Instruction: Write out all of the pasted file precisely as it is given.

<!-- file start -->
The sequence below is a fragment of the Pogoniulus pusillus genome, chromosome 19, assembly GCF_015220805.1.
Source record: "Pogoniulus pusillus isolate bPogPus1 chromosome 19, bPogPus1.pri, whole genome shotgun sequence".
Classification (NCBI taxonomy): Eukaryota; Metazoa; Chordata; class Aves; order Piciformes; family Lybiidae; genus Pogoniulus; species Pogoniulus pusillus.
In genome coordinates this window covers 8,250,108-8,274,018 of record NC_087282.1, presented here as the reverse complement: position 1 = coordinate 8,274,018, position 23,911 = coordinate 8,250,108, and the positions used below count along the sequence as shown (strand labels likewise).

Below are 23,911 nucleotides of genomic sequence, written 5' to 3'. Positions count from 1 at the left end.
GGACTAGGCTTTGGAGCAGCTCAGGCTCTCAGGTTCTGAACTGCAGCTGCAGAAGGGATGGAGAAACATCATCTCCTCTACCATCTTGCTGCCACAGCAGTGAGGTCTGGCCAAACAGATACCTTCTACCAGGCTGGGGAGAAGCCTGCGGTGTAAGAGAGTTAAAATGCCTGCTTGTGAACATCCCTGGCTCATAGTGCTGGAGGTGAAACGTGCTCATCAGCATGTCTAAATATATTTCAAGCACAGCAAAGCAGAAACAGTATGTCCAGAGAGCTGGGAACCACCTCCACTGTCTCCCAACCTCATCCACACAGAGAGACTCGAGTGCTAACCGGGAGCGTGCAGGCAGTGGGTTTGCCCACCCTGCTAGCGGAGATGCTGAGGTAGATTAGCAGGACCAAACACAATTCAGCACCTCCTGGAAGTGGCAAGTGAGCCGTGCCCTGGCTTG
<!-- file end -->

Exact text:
The sequence below is a fragment of the Pogoniulus pusillus genome, chromosome 19, assembly GCF_015220805.1.
Source record: "Pogoniulus pusillus isolate bPogPus1 chromosome 19, bPogPus1.pri, whole genome shotgun sequence".
Classification (NCBI taxonomy): Eukaryota; Metazoa; Chordata; class Aves; order Piciformes; family Lybiidae; genus Pogoniulus; species Pogoniulus pusillus.
In genome coordinates this window covers 8,250,108-8,274,018 of record NC_087282.1, presented here as the reverse complement: position 1 = coordinate 8,274,018, position 23,911 = coordinate 8,250,108, and the positions used below count along the sequence as shown (strand labels likewise).

Below are 23,911 nucleotides of genomic sequence, written 5' to 3'. Positions count from 1 at the left end.
GGACTAGGCTTTGGAGCAGCTCAGGCTCTCAGGTTCTGAACTGCAGCTGCAGAAGGGATGGAGAAACATCATCTCCTCTACCATCTTGCTGCCACAGCAGTGAGGTCTGGCCAAACAGATACCTTCTACCAGGCTGGGGAGAAGCCTGCGGTGTAAGAGAGTTAAAATGCCTGCTTGTGAACATCCCTGGCTCATAGTGCTGGAGGTGAAACGTGCTCATCAGCATGTCTAAATATATTTCAAGCACAGCAAAGCAGAAACAGTATGTCCAGAGAGCTGGGAACCACCTCCACTGTCTCCCAACCTCATCCACACAGAGAGACTCGAGTGCTAACCGGGAGCGTGCAGGCAGTGGGTTTGCCCACCCTGCTAGCGGAGATGCTGAGGTAGATTAGCAGGACCAAACACAATTCAGCACCTCCTGGAAGTGGCAAGTGAGCCGTGCCCTGGCTTG